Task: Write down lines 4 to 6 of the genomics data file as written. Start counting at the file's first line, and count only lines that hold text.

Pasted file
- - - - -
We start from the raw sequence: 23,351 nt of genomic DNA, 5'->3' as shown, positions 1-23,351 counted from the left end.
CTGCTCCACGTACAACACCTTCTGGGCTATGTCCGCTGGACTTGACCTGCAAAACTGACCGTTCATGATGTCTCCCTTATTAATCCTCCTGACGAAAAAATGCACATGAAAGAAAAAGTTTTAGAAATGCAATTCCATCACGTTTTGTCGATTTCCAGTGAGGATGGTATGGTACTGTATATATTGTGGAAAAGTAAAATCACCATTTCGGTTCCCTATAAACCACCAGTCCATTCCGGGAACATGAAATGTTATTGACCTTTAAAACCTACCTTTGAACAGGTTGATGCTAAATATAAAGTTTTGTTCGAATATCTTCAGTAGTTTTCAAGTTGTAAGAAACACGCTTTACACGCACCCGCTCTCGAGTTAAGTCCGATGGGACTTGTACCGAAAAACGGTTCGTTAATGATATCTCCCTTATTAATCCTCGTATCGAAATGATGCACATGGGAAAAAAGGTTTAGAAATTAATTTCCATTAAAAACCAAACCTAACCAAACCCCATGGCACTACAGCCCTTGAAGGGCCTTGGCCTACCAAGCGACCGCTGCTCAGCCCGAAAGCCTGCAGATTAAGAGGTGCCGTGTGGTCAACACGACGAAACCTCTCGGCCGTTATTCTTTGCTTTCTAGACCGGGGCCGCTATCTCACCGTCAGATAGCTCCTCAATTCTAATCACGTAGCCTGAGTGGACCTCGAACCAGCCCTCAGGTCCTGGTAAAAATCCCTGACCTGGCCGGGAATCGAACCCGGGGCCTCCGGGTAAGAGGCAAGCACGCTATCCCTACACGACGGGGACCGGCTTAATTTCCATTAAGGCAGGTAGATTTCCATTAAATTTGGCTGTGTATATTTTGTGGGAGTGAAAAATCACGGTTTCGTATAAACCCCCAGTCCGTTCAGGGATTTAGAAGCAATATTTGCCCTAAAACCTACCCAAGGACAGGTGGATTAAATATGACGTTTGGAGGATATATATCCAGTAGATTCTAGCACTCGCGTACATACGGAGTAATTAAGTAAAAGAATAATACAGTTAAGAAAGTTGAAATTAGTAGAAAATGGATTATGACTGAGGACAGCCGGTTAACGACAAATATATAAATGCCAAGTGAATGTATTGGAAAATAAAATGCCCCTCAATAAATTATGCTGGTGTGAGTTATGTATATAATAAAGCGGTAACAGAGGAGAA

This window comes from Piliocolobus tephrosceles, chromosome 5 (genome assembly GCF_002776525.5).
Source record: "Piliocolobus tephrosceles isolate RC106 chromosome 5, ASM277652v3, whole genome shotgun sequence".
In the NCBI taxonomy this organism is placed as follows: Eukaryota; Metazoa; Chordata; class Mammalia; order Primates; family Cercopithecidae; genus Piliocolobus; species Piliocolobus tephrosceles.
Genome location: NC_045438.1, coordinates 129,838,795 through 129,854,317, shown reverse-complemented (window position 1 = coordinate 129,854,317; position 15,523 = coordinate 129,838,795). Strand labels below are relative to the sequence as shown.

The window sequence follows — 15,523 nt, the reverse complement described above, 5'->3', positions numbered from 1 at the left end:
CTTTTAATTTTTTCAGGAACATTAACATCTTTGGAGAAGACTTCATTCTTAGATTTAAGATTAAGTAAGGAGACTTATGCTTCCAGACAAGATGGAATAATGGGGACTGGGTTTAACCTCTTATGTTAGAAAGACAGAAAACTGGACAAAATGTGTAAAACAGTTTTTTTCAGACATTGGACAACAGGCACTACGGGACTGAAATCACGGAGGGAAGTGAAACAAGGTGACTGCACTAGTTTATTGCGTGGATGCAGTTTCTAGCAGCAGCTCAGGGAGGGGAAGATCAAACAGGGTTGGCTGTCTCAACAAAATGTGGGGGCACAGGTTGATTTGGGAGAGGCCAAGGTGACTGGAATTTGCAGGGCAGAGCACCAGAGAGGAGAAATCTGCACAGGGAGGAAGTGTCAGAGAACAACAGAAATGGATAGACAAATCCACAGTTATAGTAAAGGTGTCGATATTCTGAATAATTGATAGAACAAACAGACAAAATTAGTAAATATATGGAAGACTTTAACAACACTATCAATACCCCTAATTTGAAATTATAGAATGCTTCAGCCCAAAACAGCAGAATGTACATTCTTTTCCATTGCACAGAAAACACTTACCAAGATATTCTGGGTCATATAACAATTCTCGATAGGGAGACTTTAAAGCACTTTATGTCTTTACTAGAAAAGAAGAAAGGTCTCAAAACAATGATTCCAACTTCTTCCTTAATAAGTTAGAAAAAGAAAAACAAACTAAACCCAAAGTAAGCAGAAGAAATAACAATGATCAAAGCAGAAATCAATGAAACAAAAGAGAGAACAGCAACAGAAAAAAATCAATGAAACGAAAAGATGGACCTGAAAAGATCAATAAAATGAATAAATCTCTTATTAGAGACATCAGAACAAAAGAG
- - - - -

Source record: "Piliocolobus tephrosceles isolate RC106 chromosome 5, ASM277652v3, whole genome shotgun sequence".
In the NCBI taxonomy this organism is placed as follows: Eukaryota; Metazoa; Chordata; class Mammalia; order Primates; family Cercopithecidae; genus Piliocolobus; species Piliocolobus tephrosceles.
Genome location: NC_045438.1, coordinates 129,838,795 through 129,854,317, shown reverse-complemented (window position 1 = coordinate 129,854,317; position 15,523 = coordinate 129,838,795). Strand labels below are relative to the sequence as shown.